The Lake Shore Drive S curve from 1970. The curve was redesigned in the 1980s. [Flickr Creative Commons/Roger W]
DOWNTOWN — If you think driving on Lake Shore Drive as it passes through Downtown is a mess, you never drove on the infamous "Z-patterned" curve that connected the north and south sections of the roadway three decades ago.
Thirty years ago, a new, gentler curve replaced the infamous section of The Drive just south of the Chicago River. The new section replaced a curve that John LaPlante, a city traffic engineer at the time, said was more like a "Z-pattern" and a "traffic disaster." It had been in use for 50 years and caused countless accidents.
"Many people couldn't make that turn, especially if the weather was bad," said LaPlante, who's now retired and a Lincoln Square resident. "The bends were at more than 90 degrees."
Sr. Editor Justin Breen imagines the 'S' curve in the days of texting.
LaPlante, a Roseland native who graduated from Fenger High School and Illinois Institute of Technology, was asked to draw designs for a potential new S-curve in 1962 when he was a graduate student at Northwestern University and an intern for the Chicago Department of Transportation. Some of his designs were implemented into the new S-curve, which cost $90 million.
The former curve, built in the 1930s when cars didn't travel as fast, featured two 90-degree angles: one just south of the Chicago River and another at Wacker Drive.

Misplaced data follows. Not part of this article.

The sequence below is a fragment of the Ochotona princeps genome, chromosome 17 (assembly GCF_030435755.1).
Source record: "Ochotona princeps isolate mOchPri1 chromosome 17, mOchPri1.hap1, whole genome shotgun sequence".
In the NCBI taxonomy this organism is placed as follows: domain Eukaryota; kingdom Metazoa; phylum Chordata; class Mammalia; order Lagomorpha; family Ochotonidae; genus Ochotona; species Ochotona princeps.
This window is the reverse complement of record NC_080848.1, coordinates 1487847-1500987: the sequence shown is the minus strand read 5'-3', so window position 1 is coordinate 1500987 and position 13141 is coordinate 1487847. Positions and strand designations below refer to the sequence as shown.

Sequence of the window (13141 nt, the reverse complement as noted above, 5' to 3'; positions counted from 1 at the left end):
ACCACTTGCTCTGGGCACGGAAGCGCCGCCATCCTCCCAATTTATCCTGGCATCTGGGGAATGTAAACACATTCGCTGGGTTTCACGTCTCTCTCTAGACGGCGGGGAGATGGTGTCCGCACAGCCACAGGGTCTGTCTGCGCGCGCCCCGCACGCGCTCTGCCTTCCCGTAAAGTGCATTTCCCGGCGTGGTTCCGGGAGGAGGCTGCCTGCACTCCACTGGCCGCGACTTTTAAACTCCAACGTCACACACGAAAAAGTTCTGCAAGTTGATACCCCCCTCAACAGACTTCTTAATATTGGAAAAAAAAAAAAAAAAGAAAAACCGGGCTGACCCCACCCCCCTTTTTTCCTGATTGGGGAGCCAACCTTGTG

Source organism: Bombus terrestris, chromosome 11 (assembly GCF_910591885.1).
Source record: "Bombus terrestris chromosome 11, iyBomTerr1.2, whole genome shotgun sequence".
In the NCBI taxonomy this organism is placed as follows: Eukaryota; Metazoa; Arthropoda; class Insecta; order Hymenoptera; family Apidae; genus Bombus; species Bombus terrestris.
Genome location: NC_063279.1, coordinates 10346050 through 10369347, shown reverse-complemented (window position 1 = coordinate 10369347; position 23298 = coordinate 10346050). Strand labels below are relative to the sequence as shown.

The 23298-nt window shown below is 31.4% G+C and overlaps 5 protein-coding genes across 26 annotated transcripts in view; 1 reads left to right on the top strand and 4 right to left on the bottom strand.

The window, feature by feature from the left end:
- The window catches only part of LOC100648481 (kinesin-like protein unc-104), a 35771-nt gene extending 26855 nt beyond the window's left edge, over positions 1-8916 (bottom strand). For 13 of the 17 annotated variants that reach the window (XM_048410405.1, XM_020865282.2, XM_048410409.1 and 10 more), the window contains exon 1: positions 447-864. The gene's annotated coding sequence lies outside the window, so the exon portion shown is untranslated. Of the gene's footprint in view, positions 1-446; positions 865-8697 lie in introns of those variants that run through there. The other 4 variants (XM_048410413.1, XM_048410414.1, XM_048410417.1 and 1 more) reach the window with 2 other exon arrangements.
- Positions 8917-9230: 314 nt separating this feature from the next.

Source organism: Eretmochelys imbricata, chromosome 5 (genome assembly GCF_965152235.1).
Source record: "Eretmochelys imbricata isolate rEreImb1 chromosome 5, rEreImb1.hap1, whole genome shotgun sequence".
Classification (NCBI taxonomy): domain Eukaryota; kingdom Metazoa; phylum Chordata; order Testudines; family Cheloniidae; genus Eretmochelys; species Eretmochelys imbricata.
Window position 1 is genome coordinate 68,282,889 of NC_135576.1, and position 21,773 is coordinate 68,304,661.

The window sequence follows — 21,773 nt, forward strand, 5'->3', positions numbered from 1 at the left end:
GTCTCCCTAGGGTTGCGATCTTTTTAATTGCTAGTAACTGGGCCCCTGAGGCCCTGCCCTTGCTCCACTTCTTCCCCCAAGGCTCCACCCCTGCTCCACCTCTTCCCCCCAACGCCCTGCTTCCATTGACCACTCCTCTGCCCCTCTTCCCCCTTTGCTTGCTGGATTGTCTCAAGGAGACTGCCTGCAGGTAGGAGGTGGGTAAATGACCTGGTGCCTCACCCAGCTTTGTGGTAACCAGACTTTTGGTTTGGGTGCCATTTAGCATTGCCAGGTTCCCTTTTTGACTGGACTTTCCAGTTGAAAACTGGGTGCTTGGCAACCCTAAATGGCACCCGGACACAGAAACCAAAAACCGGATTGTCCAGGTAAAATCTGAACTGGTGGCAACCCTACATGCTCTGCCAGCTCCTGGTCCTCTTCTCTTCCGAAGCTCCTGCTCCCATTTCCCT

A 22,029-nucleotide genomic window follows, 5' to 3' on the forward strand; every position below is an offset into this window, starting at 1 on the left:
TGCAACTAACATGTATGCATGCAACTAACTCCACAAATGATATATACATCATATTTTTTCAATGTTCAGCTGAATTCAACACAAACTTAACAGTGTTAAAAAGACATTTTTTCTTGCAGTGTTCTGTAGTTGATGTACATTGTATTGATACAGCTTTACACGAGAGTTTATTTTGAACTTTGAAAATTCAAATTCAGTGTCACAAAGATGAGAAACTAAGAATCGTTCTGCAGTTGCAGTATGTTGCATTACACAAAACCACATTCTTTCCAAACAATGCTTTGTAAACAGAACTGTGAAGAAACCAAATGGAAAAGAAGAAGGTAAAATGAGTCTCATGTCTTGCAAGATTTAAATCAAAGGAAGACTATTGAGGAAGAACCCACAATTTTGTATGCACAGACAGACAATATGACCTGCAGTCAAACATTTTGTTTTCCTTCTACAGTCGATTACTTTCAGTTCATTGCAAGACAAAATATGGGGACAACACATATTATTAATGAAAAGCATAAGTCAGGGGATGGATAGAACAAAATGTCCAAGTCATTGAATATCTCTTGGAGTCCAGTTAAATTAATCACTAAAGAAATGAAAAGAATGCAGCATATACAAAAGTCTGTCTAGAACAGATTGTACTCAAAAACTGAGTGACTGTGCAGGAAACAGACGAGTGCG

"In the '30s, cars weren't going that fast, so you could make a turn, then make another turn," LaPlante said of the Z-curve formation. "By the 80s, people were saying we could do better than this. The curve being 'despised' I would guess is a good word to use."
Lake Shore Drive's current look. (Bing)
The current S-curve includes much gentler bends starting around Randolph Street and ending just before Monroe Street. Construction on the project began in 1982 and concluded in late 1986.
Because the project utilized federal money, LaPlante said it had to employ standards from the federal and state highway administrations. That means Lake Shore Drive is more like a highway — with four lanes in each direction, shoulders, 11-foot-wide lanes — than a parkway, which would have had 10-foot-wide lanes and no shoulder. But, like a parkway, Lake Shore Drive does not allow trucks.
"It was maybe overdesigned if anything for an urban roadway," LaPlante said.
The old Lake Shore Drive S curve in the 1960s. [Flickr Creative Commons/Chester Kropidlowski]
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